Even the homework is easier, with free access to more opportunity details and competitor data on your mobile device from anywhere in the world. Excellent detailed resources are everywhere, including a classic book, “The Startup Checklist,” by serial entrepreneur and founder of the New York Angels, David S. Rose. He nails the current key startup parameters, including the following:
- Crafting a lean business plan as your road map. The days of lengthy, text-heavy, business plan documents prepared by expensive experts are behind us. Investors and partners now look only for a framework of your business essentials, within the context of your opportunity, solution, and financials. Just make sure you can fill in all the details.
- Building a minimum viable product, with customer validation. Years ago, it cost a million dollars for a new e-commerce site, one that you can now create for almost nothing with current tools and technology. Minimum viable products (MVPs) are recommended for validating the market, with iterative enhancement to quickly meet market feedback.
- Incorporating a business entity early through online services. Before you bring on partners, develop intellectual property, raise capital, or generate revenues, you need to establish an official business entity. These days you can create a C-corporation online quickly at a low cost, which will serve you well, without waiting for an outside attorney.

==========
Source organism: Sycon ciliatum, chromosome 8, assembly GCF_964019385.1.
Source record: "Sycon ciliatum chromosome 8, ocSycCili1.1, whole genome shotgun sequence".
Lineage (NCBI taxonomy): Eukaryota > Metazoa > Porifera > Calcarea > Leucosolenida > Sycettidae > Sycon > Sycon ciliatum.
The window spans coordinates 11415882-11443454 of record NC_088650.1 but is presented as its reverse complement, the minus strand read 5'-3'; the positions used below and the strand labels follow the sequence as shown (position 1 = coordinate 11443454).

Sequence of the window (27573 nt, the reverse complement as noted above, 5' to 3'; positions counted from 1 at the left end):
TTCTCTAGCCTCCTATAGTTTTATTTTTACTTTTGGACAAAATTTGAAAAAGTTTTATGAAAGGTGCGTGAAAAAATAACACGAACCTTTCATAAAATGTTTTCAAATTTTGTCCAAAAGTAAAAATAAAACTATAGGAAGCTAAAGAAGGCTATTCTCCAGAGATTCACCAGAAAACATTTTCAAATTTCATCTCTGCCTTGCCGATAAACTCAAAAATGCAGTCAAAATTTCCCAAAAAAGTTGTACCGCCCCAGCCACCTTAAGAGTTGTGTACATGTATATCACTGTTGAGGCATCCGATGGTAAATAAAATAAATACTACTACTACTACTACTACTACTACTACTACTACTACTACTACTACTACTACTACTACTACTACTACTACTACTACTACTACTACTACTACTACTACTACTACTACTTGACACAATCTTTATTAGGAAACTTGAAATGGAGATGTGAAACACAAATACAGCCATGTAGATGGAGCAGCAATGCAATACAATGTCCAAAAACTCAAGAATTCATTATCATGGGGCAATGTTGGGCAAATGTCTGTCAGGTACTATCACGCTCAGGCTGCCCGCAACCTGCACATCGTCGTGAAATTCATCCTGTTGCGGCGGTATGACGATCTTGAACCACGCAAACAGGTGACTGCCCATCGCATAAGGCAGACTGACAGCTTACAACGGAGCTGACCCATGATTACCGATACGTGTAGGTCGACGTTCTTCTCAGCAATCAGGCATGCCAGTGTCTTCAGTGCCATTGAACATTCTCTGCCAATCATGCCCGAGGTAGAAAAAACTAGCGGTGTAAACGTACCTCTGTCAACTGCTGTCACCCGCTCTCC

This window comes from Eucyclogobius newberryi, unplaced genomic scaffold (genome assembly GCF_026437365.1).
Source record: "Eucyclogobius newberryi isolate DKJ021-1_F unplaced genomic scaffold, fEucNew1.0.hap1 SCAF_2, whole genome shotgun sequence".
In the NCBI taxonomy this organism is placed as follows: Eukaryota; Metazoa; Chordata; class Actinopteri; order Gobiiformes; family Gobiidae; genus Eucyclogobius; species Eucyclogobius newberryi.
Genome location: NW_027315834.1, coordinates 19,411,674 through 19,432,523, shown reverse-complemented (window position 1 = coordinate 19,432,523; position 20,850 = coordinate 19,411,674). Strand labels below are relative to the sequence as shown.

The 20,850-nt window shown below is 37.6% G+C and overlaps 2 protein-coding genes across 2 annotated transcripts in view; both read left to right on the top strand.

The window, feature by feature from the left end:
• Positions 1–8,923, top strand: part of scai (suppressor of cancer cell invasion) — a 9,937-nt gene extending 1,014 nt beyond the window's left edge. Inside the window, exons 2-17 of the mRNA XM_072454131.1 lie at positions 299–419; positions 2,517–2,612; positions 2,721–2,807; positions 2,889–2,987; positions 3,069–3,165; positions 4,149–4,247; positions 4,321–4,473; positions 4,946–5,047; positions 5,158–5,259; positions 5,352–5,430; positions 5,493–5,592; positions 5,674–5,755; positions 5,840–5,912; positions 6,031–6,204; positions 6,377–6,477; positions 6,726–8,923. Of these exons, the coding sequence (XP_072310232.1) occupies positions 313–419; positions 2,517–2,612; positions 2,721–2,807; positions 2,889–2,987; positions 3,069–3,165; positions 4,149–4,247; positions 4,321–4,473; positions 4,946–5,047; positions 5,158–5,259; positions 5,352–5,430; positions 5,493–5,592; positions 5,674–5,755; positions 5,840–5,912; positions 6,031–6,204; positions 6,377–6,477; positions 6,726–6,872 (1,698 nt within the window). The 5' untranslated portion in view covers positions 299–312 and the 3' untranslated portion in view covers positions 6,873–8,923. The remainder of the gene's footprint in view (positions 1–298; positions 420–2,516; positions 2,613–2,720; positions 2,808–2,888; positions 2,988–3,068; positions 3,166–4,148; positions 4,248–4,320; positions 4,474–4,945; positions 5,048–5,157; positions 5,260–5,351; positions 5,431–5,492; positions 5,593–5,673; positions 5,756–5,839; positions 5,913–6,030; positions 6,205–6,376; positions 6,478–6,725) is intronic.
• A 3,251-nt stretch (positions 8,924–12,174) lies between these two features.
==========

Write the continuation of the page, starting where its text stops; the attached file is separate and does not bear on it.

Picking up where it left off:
- Establishing your brand with interactive social media. Building your public image and presence should start even before product development, through your website, logo, and blogging. Early customer feedback will position your solution, and help you make pivots before critical time and money are lost. The cost of social media done well is low.
- Using new tools for recruiting key players and advisors. Networking no longer is primarily a face-to-face serial activity. Online “dating” assistance, including Founder Dating Playbook, StartupWeekend, and CoFoundersLab, as well as LinkedIn and Facebook, give access to the people and skills you need, without the time and cost of travel and small talk.
- Rounding out the team with employees and freelancers. With the Internet and modern video communication tools, including Skype and Google Hangout, you can find the people you need, from anywhere in the world, and sign them up quickly. Successful startup teams today have a mix of remote employees, freelancers, and contractors.
- Fundraising through online platforms and crowdfunding. Professional investors now look for startups through popular online platforms, including Gust and InvestorHunt. Non-professional investors now use crowdfunding sites, like Indiegogo and Kickstarter, for similar access. Angel groups, accelerators, and incubators are pervasive. Use them.
- Measuring progress with big data and analytics. You don’t have to be a heavily funded later stage startup to get access to “big data,” customer analytics, and metrics dashboards. Remember that early and consistent measurement is the first step leading to better control and quicker improvements. Set milestones and manage to those targets.
While these tips, and many others from experts like David Rose, may seem like common sense, it has been my experience as a startup advisor that perhaps two thirds of the startups I see are built initially on creaky foundations. Later cleanup can double your costs and risks. It’s a lot more fun to do it right the first time, making it easier for you, and tougher on your competition.
Startup Professionals Musings